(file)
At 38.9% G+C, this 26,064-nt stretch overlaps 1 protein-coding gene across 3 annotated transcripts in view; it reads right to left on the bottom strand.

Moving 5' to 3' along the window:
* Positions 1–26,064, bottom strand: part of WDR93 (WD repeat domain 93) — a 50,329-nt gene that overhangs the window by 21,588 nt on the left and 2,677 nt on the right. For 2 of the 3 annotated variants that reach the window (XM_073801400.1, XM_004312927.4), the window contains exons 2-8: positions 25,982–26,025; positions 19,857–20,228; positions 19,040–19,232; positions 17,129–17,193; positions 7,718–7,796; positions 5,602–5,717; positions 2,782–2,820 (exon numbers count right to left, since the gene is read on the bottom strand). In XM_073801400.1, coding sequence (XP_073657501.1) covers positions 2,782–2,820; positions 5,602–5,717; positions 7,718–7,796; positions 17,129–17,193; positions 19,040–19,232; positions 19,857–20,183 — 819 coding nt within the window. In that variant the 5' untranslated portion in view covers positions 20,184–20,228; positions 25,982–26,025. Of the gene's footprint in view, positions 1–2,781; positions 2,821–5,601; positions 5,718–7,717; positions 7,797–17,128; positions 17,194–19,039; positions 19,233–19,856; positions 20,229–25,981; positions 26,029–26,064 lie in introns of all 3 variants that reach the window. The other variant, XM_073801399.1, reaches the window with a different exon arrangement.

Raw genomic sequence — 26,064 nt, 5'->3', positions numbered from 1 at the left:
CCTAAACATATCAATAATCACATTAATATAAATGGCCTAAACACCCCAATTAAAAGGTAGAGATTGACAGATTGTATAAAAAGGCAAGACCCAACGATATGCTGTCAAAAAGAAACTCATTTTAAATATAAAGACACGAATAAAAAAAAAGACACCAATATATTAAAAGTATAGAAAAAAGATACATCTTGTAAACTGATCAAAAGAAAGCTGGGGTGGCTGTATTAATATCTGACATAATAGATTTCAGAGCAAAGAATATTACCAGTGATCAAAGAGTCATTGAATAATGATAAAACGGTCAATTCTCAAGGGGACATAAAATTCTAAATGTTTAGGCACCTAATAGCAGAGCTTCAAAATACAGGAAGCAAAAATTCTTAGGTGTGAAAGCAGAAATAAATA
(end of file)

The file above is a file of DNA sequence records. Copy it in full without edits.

At 38.9% G+C, this 26,064-nt stretch overlaps 1 protein-coding gene across 3 annotated transcripts in view; it reads right to left on the bottom strand.

Moving 5' to 3' along the window:
* Positions 1–26,064, bottom strand: part of WDR93 (WD repeat domain 93) — a 50,329-nt gene that overhangs the window by 21,588 nt on the left and 2,677 nt on the right. For 2 of the 3 annotated variants that reach the window (XM_073801400.1, XM_004312927.4), the window contains exons 2-8: positions 25,982–26,025; positions 19,857–20,228; positions 19,040–19,232; positions 17,129–17,193; positions 7,718–7,796; positions 5,602–5,717; positions 2,782–2,820 (exon numbers count right to left, since the gene is read on the bottom strand). In XM_073801400.1, coding sequence (XP_073657501.1) covers positions 2,782–2,820; positions 5,602–5,717; positions 7,718–7,796; positions 17,129–17,193; positions 19,040–19,232; positions 19,857–20,183 — 819 coding nt within the window. In that variant the 5' untranslated portion in view covers positions 20,184–20,228; positions 25,982–26,025. Of the gene's footprint in view, positions 1–2,781; positions 2,821–5,601; positions 5,718–7,717; positions 7,797–17,128; positions 17,194–19,039; positions 19,233–19,856; positions 20,229–25,981; positions 26,029–26,064 lie in introns of all 3 variants that reach the window. The other variant, XM_073801399.1, reaches the window with a different exon arrangement.

Raw genomic sequence — 26,064 nt, 5'->3', positions numbered from 1 at the left:
CCTAAACATATCAATAATCACATTAATATAAATGGCCTAAACACCCCAATTAAAAGGTAGAGATTGACAGATTGTATAAAAAGGCAAGACCCAACGATATGCTGTCAAAAAGAAACTCATTTTAAATATAAAGACACGAATAAAAAAAAAGACACCAATATATTAAAAGTATAGAAAAAAGATACATCTTGTAAACTGATCAAAAGAAAGCTGGGGTGGCTGTATTAATATCTGACATAATAGATTTCAGAGCAAAGAATATTACCAGTGATCAAAGAGTCATTGAATAATGATAAAACGGTCAATTCTCAAGGGGACATAAAATTCTAAATGTTTAGGCACCTAATAGCAGAGCTTCAAAATACAGGAAGCAAAAATTCTTAGGTGTGAAAGCAGAAATAAATA